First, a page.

Crime data adds up

Substandard crime reporting is an increasing trend on college and university campuses across the nation, according to a recent U.S. Justice Department report. The study, which was released last month, found that only one in

Substandard crime reporting is an increasing trend on college and university campuses across the nation, according to a recent U.S. Justice Department report.

The study, which was released last month, found that only one in three colleges and universities fully meet the requirements of a federal law mandating the reporting of campus and campus-area crime.

Enacted by Congress and enforced by the Department of Education in 1990, the Clery Act requires higher education institutions receiving federal financial aid to annually count and disclose specified crimes. The law is named after Jeanne Clery, a Lehigh University student who was tortured and murdered by another student in her dorm room in 1986.

Among those not complying with the Clery Act, West Chester University was found to be in direct violation of the law’s crime reporting specifications. A Philadelphia Inquirer examination of campus police logs revealed that the school had been underreporting serious crimes.

West Chester administrators widely blamed the inaccuracies on dissimilarities between state and federal crime classifications. Crime figures on the university’s Web site have since been corrected.

Within the past decade, the government has launched more than 15 investigations into reporting anomalies. At least three of these involve Philadelphia-area schools, including the University of Pennsylvania in 1998 and La Salle University in 2004.

Charles Leone, deputy director of Campus Safety Services, insists that a possible government audit of Temple’s crime reporting methods would yield positive results.

“If you see a bunch of zeros across the board in certain areas, it’s a red flag,” Leone said. “We know better than to do anything like that.”

Leone said Temple’s crime statistics are published within an annual security report, as required by the Clery Act. More than 60,000 copies of the report are then mailed to all students, prospective students, faculty and staff in both March and October of each year.

Leone vouched for the report’s accuracy by attributing it to commentary from Temple community members.

“We have a lot of avenues of gathering information,” he said. “That’s why I’m really confident that our numbers are pretty on target.”

All of the information included in the report refers to crime that occurred within the university reporting area. The area’s boundaries extend from Susquehanna Avenue to Jefferson Street and Delhi to 16th streets.

The offenses taking place outside of the reporting area are still recorded by campus police but are not counted statistically nor are they included within the yearly publication. The Philadelphia Police are subsequently made aware of the incidents and both jurisdictions cooperate in knowing about area crime.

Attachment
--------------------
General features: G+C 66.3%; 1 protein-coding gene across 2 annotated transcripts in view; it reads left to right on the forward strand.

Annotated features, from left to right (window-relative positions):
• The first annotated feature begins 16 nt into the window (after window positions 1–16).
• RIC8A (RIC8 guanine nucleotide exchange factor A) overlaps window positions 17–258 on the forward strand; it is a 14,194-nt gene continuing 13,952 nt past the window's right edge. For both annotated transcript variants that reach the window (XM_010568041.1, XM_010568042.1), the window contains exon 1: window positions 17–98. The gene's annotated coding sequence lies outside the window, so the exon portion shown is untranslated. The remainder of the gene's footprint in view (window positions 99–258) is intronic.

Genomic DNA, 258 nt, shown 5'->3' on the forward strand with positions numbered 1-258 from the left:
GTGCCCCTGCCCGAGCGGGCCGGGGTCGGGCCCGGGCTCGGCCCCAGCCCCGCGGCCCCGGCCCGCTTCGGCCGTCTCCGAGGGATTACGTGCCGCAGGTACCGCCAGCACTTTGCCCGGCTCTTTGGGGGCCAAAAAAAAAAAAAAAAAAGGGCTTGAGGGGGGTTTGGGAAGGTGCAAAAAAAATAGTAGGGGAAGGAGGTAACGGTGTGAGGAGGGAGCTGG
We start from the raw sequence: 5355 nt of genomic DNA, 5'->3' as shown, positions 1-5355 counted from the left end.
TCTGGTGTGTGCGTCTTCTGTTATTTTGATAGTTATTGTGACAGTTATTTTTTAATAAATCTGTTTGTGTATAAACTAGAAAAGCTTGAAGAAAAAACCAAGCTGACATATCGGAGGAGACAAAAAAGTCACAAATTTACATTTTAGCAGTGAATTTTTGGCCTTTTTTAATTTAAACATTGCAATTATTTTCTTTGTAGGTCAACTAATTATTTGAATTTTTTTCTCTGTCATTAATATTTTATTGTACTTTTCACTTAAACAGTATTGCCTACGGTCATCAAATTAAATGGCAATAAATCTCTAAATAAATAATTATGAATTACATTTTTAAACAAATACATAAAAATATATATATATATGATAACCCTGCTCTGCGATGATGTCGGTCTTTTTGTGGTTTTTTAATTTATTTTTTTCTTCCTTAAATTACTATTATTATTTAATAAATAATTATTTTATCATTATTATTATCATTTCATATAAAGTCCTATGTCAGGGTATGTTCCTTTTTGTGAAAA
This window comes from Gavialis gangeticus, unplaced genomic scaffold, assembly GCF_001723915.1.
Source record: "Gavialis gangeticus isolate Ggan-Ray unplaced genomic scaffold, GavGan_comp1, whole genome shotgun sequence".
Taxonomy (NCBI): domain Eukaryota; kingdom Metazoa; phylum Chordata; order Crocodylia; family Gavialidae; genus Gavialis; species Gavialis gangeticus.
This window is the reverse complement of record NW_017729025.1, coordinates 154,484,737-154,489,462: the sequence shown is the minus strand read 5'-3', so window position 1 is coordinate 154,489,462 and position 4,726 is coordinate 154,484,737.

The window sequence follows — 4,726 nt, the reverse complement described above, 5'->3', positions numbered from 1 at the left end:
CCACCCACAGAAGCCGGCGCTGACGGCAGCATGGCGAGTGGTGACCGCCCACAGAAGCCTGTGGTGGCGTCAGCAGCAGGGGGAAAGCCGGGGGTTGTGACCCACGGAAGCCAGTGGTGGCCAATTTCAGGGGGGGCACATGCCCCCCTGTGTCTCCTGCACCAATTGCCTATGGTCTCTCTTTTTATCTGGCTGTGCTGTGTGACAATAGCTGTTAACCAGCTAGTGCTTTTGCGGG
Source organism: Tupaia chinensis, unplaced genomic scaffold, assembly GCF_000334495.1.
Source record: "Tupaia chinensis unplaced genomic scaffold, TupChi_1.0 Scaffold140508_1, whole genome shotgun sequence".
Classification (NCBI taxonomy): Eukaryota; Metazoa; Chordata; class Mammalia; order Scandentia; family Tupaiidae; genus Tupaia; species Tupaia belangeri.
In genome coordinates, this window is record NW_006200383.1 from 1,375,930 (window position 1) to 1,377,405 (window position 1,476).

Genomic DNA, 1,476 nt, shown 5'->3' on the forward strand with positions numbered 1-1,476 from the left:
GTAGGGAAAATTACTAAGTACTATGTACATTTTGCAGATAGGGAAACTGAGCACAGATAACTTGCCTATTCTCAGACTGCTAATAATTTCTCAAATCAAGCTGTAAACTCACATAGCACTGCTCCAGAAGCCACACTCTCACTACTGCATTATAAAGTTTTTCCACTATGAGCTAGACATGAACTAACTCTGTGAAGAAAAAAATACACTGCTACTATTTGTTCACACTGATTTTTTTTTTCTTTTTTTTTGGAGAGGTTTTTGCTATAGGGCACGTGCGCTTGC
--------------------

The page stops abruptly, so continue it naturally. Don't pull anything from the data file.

“At some point, we have to say when,” said Leone. “In all honesty, we have to look at it and say ‘what’s practical?'”

The newly constructed communications center, which is located at police headquarters on Main Campus, is where the crime reporting process begins at Temple. Equipped with video surveillance monitors of campus locations and a sophisticated alarm panel system, the center receives incoming crime alerts from all of Temple’s area campuses, according to Communications Lt. James Ingelido.

Each crime is assigned a specific number and then inserted into a central computer system. The facts are then transferred to the investigations unit, which adds all the additional information necessary to file reports.

Capt. Robert M. Lowell, of the investigations unit, is responsible for overseeing this procedure. “If there’s a mistake, it’s my mistake,” he said.

Lowell detailed past confusion at many universities about crime categorization.

“When the Clerys produced their law … some of the definitions were unclear,” he said. “Particularly in regards to burglary and theft.”

Theft, which accounts for the majority of crime on Temple’s campus, is defined as the unlawful taking of property. It is not necessary to report theft to the federal government. However, by the Clery Act’s standards, a theft becomes a burglary if it can be proven that the offender entered the premises illegally.

“A lot of departments were making some mistakes in either coding in the theft rather than the burglary,” Lowell said, adding that Temple is currently in the process of changing past statistics for theft and burglary to accomomdate the Clery Act’s specifications.

Although safety administrators maintain that they are doing an exemplary job of publicizing crime, many students remain dubious.

“They’re doing an average job,” Tamika Rudder, a sophomore public relations major, said. “I think they need to make people more aware rather than putting an annual thing in your mailbox that you can immediately throw away.”

Jackie Foss, a freshman biochemistry major, was also doubtful.

“I don’t know what’s going on,” Foss said. “Someone could get murdered over there and I wouldn’t really hear about it.”

Other students, including freshman biology major Lauren Averbuch and sophomore marketing major Chris Myslinski, expressed their satisfaction with crime reporting at Temple.

Despite student criticism, Lowell said that his department is releasing information to the best of its ability.

“We do the best we can and we try and be as completely honest, open and above board,” he said. “Mistakes are made, but, if they are, it’s a matter of interpretation.”

Venuri Siriwardane can be reached at

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